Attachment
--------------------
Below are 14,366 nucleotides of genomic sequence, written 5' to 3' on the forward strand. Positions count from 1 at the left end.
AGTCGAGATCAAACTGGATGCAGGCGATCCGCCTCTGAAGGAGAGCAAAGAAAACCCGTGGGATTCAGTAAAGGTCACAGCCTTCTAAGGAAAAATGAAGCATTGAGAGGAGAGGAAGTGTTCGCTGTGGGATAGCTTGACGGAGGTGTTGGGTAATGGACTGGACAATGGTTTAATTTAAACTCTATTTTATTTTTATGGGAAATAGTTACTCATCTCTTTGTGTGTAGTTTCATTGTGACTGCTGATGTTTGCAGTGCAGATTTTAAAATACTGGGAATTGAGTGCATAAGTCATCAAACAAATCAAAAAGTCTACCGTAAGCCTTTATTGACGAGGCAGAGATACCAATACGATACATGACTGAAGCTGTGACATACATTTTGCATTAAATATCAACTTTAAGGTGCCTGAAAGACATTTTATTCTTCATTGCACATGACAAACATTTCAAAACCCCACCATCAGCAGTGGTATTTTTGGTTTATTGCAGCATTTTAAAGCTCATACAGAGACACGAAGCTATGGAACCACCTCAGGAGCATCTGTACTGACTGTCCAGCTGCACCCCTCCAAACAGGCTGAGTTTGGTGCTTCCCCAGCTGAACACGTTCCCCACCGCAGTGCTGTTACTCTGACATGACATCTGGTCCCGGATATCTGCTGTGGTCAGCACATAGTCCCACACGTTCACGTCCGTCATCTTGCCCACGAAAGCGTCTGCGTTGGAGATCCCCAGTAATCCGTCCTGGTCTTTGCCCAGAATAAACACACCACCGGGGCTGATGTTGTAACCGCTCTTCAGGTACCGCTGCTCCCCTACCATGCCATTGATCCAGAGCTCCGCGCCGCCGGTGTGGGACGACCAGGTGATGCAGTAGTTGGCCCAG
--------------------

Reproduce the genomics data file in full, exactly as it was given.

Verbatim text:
Below are 14,366 nucleotides of genomic sequence, written 5' to 3' on the forward strand. Positions count from 1 at the left end.
AGTCGAGATCAAACTGGATGCAGGCGATCCGCCTCTGAAGGAGAGCAAAGAAAACCCGTGGGATTCAGTAAAGGTCACAGCCTTCTAAGGAAAAATGAAGCATTGAGAGGAGAGGAAGTGTTCGCTGTGGGATAGCTTGACGGAGGTGTTGGGTAATGGACTGGACAATGGTTTAATTTAAACTCTATTTTATTTTTATGGGAAATAGTTACTCATCTCTTTGTGTGTAGTTTCATTGTGACTGCTGATGTTTGCAGTGCAGATTTTAAAATACTGGGAATTGAGTGCATAAGTCATCAAACAAATCAAAAAGTCTACCGTAAGCCTTTATTGACGAGGCAGAGATACCAATACGATACATGACTGAAGCTGTGACATACATTTTGCATTAAATATCAACTTTAAGGTGCCTGAAAGACATTTTATTCTTCATTGCACATGACAAACATTTCAAAACCCCACCATCAGCAGTGGTATTTTTGGTTTATTGCAGCATTTTAAAGCTCATACAGAGACACGAAGCTATGGAACCACCTCAGGAGCATCTGTACTGACTGTCCAGCTGCACCCCTCCAAACAGGCTGAGTTTGGTGCTTCCCCAGCTGAACACGTTCCCCACCGCAGTGCTGTTACTCTGACATGACATCTGGTCCCGGATATCTGCTGTGGTCAGCACATAGTCCCACACGTTCACGTCCGTCATCTTGCCCACGAAAGCGTCTGCGTTGGAGATCCCCAGTAATCCGTCCTGGTCTTTGCCCAGAATAAACACACCACCGGGGCTGATGTTGTAACCGCTCTTCAGGTACCGCTGCTCCCCTACCATGCCATTGATCCAGAGCTCCGCGCCGCCGGTGTGGGACGACCAGGTGATGCAGTAGTTGGCCCAG